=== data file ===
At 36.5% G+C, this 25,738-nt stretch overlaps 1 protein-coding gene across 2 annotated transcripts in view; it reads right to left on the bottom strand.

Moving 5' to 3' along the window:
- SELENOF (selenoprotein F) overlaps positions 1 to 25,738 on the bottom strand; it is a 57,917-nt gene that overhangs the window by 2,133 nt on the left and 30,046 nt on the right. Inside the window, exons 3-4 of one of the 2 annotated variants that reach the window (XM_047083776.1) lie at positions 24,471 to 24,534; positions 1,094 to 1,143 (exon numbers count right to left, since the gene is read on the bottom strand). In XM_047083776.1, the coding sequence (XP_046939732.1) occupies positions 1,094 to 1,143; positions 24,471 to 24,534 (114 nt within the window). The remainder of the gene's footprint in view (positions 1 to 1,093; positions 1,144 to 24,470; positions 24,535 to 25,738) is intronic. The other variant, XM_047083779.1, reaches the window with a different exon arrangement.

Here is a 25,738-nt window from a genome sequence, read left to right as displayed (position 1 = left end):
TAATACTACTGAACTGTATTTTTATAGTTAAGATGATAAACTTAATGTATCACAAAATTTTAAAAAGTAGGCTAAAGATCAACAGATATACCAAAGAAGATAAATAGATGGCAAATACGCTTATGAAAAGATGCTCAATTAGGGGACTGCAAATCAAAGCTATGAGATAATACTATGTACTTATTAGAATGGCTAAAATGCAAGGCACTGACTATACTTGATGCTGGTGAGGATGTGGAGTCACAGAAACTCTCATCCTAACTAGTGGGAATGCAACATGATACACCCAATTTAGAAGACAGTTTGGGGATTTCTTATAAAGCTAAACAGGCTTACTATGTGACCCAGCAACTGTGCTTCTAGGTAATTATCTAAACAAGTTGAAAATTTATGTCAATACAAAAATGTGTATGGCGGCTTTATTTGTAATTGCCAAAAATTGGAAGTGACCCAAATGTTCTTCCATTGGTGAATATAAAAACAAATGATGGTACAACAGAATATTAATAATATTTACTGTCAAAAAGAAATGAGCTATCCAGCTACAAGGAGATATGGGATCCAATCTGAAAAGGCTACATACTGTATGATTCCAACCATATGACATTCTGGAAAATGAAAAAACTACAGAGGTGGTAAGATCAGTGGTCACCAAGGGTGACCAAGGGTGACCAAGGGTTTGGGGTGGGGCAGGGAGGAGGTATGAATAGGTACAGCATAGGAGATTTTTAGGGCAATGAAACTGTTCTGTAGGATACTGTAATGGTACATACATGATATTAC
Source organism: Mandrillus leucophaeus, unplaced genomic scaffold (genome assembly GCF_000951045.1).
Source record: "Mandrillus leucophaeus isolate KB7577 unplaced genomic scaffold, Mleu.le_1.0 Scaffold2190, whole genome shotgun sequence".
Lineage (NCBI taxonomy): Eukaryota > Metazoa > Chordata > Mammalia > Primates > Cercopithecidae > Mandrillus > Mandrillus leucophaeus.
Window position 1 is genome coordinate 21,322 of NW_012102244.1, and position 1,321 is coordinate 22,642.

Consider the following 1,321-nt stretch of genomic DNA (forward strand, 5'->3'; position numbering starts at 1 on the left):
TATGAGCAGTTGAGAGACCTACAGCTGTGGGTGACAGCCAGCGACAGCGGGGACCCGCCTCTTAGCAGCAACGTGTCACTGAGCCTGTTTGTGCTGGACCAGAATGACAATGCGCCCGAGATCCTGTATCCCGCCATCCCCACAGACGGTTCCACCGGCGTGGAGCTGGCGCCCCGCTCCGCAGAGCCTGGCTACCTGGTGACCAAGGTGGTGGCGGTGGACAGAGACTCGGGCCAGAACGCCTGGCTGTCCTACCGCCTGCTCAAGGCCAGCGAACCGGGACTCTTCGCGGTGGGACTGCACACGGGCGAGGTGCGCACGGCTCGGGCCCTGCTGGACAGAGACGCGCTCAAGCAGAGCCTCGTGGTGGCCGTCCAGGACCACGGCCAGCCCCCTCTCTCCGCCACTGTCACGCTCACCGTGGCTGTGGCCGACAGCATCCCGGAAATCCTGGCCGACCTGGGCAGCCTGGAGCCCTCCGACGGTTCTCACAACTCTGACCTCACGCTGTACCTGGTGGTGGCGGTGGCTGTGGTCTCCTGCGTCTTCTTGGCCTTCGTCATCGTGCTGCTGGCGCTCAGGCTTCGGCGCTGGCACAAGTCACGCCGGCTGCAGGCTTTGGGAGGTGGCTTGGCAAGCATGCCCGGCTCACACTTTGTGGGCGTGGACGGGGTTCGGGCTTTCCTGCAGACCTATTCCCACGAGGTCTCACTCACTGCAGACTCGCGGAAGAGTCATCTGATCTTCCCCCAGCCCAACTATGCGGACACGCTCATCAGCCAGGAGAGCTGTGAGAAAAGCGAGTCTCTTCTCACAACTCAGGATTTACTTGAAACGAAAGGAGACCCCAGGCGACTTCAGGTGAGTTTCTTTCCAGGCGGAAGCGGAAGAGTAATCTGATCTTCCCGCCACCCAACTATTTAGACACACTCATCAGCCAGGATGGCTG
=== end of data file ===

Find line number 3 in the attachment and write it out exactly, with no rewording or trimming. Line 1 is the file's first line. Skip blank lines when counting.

- SELENOF (selenoprotein F) overlaps positions 1 to 25,738 on the bottom strand; it is a 57,917-nt gene that overhangs the window by 2,133 nt on the left and 30,046 nt on the right. Inside the window, exons 3-4 of one of the 2 annotated variants that reach the window (XM_047083776.1) lie at positions 24,471 to 24,534; positions 1,094 to 1,143 (exon numbers count right to left, since the gene is read on the bottom strand). In XM_047083776.1, the coding sequence (XP_046939732.1) occupies positions 1,094 to 1,143; positions 24,471 to 24,534 (114 nt within the window). The remainder of the gene's footprint in view (positions 1 to 1,093; positions 1,144 to 24,470; positions 24,535 to 25,738) is intronic. The other variant, XM_047083779.1, reaches the window with a different exon arrangement.